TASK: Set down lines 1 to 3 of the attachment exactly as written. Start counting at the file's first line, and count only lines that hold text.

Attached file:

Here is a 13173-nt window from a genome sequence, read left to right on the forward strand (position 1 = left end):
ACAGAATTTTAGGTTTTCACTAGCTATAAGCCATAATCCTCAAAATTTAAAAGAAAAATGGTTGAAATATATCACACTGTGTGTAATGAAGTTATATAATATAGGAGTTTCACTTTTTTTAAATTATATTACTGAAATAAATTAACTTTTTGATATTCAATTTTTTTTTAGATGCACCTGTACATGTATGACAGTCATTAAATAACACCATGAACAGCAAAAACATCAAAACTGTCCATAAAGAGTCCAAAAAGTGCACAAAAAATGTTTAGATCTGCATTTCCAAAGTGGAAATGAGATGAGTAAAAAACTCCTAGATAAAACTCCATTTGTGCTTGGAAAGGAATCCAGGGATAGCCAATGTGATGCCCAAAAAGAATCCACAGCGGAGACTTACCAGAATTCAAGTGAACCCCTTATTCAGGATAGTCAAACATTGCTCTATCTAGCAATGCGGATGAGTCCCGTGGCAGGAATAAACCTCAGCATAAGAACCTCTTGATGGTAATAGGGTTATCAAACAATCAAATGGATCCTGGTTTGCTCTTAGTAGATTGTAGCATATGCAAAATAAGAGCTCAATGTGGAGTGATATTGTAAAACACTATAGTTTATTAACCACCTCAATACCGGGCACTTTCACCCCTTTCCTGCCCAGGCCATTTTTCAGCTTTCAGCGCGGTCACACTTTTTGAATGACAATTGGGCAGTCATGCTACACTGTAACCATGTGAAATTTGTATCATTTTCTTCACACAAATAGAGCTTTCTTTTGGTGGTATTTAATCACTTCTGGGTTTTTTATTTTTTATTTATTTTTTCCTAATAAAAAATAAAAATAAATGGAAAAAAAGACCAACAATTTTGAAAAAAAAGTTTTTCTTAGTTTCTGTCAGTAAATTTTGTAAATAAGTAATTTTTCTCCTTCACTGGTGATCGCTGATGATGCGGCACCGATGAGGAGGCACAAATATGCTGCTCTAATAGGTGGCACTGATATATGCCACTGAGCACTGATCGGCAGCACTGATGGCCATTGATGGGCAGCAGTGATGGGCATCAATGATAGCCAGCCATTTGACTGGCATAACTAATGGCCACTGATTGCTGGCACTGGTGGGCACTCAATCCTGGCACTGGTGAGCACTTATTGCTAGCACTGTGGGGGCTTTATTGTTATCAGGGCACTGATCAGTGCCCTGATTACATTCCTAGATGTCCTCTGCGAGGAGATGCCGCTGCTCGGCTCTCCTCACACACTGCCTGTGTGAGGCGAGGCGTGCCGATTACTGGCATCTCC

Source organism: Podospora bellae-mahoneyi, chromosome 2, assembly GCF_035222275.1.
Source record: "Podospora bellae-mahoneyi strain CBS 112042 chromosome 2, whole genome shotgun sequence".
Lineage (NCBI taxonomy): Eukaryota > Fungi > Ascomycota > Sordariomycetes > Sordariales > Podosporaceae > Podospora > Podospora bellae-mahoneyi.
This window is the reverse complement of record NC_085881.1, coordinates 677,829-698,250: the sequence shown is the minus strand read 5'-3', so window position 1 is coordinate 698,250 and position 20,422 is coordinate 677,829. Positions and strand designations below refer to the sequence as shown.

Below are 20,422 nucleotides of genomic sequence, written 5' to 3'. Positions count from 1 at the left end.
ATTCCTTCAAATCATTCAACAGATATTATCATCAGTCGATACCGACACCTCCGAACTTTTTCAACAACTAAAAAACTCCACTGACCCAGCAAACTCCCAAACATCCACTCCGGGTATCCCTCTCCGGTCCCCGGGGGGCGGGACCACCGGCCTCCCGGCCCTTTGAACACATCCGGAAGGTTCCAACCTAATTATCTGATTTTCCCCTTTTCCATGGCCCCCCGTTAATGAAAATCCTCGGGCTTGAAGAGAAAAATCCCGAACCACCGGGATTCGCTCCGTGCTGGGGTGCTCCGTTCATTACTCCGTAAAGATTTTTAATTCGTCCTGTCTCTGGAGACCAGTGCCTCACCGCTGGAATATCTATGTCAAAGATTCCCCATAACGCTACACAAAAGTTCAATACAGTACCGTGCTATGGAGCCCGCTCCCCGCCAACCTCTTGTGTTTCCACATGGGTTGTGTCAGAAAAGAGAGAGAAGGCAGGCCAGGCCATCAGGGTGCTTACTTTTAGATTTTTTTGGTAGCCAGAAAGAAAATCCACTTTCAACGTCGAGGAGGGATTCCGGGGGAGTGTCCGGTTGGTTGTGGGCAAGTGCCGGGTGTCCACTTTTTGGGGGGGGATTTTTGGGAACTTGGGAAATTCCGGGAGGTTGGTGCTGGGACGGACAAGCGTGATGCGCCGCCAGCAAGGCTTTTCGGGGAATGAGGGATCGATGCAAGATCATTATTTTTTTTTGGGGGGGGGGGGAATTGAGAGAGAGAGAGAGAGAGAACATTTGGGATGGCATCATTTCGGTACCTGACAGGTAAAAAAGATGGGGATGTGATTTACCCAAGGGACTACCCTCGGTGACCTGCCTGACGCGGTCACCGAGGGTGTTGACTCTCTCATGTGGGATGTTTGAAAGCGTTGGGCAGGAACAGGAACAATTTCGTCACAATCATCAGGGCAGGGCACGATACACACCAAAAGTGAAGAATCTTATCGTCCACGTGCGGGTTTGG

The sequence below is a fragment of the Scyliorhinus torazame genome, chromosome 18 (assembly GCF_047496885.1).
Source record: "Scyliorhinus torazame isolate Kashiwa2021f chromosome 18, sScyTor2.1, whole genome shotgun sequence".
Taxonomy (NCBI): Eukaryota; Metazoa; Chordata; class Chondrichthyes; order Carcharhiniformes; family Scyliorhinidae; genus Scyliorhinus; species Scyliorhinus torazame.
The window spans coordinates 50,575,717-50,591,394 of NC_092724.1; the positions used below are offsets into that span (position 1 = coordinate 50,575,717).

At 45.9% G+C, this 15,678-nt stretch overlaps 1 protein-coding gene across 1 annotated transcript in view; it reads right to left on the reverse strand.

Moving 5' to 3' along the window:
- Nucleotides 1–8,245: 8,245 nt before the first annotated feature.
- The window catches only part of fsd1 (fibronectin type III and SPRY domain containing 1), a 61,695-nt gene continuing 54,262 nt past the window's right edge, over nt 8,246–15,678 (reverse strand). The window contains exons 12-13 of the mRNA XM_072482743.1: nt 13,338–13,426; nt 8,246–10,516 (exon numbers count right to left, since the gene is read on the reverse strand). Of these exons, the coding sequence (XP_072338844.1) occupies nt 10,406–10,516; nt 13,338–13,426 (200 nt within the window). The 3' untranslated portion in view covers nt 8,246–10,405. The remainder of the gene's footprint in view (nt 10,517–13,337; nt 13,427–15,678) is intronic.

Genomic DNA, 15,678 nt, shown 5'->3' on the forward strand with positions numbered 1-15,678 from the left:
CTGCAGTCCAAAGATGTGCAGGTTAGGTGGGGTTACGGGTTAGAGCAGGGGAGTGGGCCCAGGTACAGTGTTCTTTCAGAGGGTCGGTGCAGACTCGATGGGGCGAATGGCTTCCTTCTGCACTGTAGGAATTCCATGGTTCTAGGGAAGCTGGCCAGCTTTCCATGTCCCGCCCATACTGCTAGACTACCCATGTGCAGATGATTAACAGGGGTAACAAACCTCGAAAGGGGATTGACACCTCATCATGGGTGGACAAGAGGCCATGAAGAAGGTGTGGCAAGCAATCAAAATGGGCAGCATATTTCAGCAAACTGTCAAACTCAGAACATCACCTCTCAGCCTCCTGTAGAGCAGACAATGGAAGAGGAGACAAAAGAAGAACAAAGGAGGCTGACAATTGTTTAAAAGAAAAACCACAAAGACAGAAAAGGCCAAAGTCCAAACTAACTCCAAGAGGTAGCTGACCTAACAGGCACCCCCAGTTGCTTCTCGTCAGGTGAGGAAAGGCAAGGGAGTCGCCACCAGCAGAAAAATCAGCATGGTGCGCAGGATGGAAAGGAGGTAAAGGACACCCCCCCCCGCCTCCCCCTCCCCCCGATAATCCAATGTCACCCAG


Here is a 13173-nt window from a genome sequence, read left to right on the forward strand (position 1 = left end):
ACAGAATTTTAGGTTTTCACTAGCTATAAGCCATAATCCTCAAAATTTAAAAGAAAAATGGTTGAAATATATCACACTGTGTGTAATGAAGTTATATAATATAGGAGTTTCACTTTTTTTAAATTATATTACTGAAATAAATTAACTTTTTGATATTCAATTTTTTTTTAGATGCACCTGTACATGTATGACAGTCATTAAATAACACCATGAACAGCAAAAACATCAAAACTGTCCATAAAGAGTCCAAAAAGTGCACAAAAAATGTTTAGATCTGCATTTCCAAAGTGGAAATGAGATGAGTAAAAAACTCCTAGATAAAACTCCATTTGTGCTTGGAAAGGAATCCAGGGATAGCCAATGTGATGCCCAAAAAGAATCCACAGCGGAGACTTACCAGAATTCAAGTGAACCCCTTATTCAGGATAGTCAAACATTGCTCTATCTAGCAATGCGGATGAGTCCCGTGGCAGGAATAAACCTCAGCATAAGAACCTCTTGATGGTAATAGGGTTATCAAACAATCAAATGGATCCTGGTTTGCTCTTAGTAGATTGTAGCATATGCAAAATAAGAGCTCAATGTGGAGTGATATTGTAAAACACTATAGTTTATTAACCACCTCAATACCGGGCACTTTCACCCCTTTCCTGCCCAGGCCATTTTTCAGCTTTCAGCGCGGTCACACTTTTTGAATGACAATTGGGCAGTCATGCTACACTGTAACCATGTGAAATTTGTATCATTTTCTTCACACAAATAGAGCTTTCTTTTGGTGGTATTTAATCACTTCTGGGTTTTTTATTTTTTATTTATTTTTTCCTAATAAAAAATAAAAATAAATGGAAAAAAAGACCAACAATTTTGAAAAAAAAGTTTTTCTTAGTTTCTGTCAGTAAATTTTGTAAATAAGTAATTTTTCTCCTTCACTGGTGATCGCTGATGATGCGGCACCGATGAGGAGGCACAAATATGCTGCTCTAATAGGTGGCACTGATATATGCCACTGAGCACTGATCGGCAGCACTGATGGCCATTGATGGGCAGCAGTGATGGGCATCAATGATAGCCAGCCATTTGACTGGCATAACTAATGGCCACTGATTGCTGGCACTGGTGGGCACTCAATCCTGGCACTGGTGAGCACTTATTGCTAGCACTGTGGGGGCTTTATTGTTATCAGGGCACTGATCAGTGCCCTGATTACATTCCTAGATGTCCTCTGCGAGGAGATGCCGCTGCTCGGCTCTCCTCACACACTGCCTGTGTGAGGCGAGGCGTGCCGATTACTGGCATCTCC

Source organism: Podospora bellae-mahoneyi, chromosome 2, assembly GCF_035222275.1.